U.S. Sens. Gary Peters (D-MI) and John Cornyn (R-TX) introduced the Non-Intrusive Inspection Expansion Act (S. 4572) this week, seeking to improve the screening of vehicles, cargo, and overall border security at the nation’s ports of entry.
Drug detection is one of the major focuses of the bipartisan bill, which, as its name implies, seeks to achieve this by increasing the use of non-intrusive inspection systems for U.S. Customs and Border Protection (CBP) officers. In addition to zeroing in on drugs, the bill intends to roll out more quick and effective means of screening large quantities of moving cargo. Not only that, it would demand more screening – requiring CBP to scan at least 40 percent of passenger vehicles and at least 90 percent of commercial vehicles entering the United States at land ports of entry by the end of 2024.
It comes at a time when, according to the CBP, 189,000 pounds of illicit drugs were interdicted at ports of entry last year alone.
“Dedicated CBP officers who work tirelessly to ensure secure and efficient trade and travel across our borders need the right tools to do their jobs safely and effectively. That is why I have worked to secure investments in screening technologies that can help these frontline officers deter criminal activities like drug trafficking,” Peters said. “This commonsense, bipartisan bill will make sure that CBP is using this equipment to the fullest extent possible to detect illegal activity at our borders and to prevent illicit substances like fentanyl from reaching our communities.”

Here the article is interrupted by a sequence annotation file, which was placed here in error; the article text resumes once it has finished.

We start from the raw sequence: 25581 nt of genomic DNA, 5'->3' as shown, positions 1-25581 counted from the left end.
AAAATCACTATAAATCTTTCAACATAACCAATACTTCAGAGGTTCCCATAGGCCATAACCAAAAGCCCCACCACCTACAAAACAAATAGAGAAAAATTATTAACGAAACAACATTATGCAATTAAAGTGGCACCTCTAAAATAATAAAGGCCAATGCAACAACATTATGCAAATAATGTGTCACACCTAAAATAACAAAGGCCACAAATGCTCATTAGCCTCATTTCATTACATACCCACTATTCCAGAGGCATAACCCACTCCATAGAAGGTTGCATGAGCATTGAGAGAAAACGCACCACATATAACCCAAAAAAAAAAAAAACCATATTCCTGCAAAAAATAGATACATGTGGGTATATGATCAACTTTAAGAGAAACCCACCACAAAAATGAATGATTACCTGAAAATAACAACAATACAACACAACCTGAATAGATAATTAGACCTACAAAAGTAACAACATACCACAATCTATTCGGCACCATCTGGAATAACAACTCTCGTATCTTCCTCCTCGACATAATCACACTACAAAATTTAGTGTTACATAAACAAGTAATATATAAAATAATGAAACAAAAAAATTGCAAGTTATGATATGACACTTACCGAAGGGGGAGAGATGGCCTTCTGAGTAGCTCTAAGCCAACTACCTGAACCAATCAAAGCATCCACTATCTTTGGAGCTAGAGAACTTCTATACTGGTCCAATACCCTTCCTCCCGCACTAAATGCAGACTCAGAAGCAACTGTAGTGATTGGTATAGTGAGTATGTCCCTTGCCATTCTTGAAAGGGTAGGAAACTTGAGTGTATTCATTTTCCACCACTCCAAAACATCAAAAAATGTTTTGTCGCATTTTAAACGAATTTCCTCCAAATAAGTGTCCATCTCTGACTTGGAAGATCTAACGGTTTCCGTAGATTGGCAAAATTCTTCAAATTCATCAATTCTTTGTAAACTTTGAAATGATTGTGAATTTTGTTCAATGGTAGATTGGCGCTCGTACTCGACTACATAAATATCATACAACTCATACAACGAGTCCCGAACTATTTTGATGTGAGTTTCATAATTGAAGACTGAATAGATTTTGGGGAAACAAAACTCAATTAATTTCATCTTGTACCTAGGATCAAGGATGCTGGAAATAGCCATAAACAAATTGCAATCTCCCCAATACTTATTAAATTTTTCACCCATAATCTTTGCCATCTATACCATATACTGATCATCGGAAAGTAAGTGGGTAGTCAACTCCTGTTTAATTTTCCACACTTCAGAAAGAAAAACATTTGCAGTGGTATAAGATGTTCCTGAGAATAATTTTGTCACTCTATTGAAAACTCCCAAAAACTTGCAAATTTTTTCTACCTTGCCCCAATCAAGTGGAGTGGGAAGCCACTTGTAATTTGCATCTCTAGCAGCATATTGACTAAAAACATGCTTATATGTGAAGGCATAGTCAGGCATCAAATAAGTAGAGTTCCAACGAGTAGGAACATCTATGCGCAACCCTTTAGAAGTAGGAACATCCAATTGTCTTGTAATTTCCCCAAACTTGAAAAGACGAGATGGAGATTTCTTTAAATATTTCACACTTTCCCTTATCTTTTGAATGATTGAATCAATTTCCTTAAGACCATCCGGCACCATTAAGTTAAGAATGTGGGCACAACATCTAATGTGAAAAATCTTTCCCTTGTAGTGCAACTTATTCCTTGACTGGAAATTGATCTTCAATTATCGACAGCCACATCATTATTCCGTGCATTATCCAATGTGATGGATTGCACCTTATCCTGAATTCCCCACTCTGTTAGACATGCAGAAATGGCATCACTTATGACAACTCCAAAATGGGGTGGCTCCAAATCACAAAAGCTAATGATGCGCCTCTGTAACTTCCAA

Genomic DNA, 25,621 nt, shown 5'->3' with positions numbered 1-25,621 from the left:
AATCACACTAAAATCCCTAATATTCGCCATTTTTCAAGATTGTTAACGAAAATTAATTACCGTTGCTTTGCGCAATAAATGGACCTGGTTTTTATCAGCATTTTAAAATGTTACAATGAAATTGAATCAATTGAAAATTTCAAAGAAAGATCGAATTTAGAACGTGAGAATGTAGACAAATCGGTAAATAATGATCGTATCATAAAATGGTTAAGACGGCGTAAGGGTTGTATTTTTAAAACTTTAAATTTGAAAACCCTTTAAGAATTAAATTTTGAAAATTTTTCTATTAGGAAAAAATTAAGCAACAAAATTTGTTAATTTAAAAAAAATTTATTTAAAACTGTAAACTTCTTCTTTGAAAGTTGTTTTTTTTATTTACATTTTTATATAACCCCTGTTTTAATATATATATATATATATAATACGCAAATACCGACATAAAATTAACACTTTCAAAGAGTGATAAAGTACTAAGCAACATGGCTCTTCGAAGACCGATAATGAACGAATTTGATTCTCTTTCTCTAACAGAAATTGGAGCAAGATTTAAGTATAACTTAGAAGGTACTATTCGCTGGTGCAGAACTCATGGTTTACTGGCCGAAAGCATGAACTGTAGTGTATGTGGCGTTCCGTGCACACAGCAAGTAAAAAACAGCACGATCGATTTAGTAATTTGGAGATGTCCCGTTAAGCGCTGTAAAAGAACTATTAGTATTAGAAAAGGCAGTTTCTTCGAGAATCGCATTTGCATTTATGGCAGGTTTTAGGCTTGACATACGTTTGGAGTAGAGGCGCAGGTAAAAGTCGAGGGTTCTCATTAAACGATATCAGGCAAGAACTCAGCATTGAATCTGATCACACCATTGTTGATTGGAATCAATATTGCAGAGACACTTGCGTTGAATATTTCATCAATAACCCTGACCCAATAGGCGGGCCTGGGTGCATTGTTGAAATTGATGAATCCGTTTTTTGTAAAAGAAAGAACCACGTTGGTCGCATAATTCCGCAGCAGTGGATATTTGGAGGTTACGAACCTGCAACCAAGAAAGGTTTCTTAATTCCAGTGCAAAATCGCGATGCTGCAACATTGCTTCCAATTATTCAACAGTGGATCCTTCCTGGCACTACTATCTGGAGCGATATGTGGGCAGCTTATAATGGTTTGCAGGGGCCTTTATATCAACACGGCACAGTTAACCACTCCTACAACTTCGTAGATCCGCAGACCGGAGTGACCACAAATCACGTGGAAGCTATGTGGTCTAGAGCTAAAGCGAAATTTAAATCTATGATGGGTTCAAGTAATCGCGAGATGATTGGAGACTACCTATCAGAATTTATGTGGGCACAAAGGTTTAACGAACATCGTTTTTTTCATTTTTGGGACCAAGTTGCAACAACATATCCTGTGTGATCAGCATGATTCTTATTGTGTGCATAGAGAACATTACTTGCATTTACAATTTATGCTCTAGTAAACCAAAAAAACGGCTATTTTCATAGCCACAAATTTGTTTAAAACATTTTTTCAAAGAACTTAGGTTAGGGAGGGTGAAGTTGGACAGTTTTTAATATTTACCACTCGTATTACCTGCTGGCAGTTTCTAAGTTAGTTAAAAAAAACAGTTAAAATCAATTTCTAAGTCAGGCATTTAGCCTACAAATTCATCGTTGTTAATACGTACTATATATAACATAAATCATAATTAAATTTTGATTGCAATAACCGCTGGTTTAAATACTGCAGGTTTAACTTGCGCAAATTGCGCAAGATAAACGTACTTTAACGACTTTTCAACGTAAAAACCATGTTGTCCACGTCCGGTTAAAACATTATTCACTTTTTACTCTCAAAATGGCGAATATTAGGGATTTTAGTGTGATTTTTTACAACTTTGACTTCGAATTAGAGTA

The United States has been undergoing a fentanyl crisis that contributed to Congress providing CBP with $520 million for new screening systems in 2019. Since then, funds allotted for CBP’s efforts have only increased. With that in mind, part of the senators’ new legislation would be an oversight, guaranteeing CBP appropriately uses those resources to increase scanning rates at ports of entry. The agency must brief Congressional committees on its 2024 non-intrusive inspection scanning progress.
“Texas is the top exporting state in America, and more than $230 billion in goods is transported between Texas and Mexico alone each year,” Cornyn said. “By expanding the use of non-intrusive inspection technologies, this legislation would help CBP officers to efficiently examine cargo coming into and out of Texas while keeping our border secure.”
Should CBP fail to meet scanning requirements by fiscal year 2024, the bill would require CBP to submit a report explaining why it was unable to meet requirements, as well as its plan for ensuring compliance. Beyond that interim goal, the legislation also emphasizes the end hope for CBP is to achieve a 100 percent scanning rate at all land ports of entry.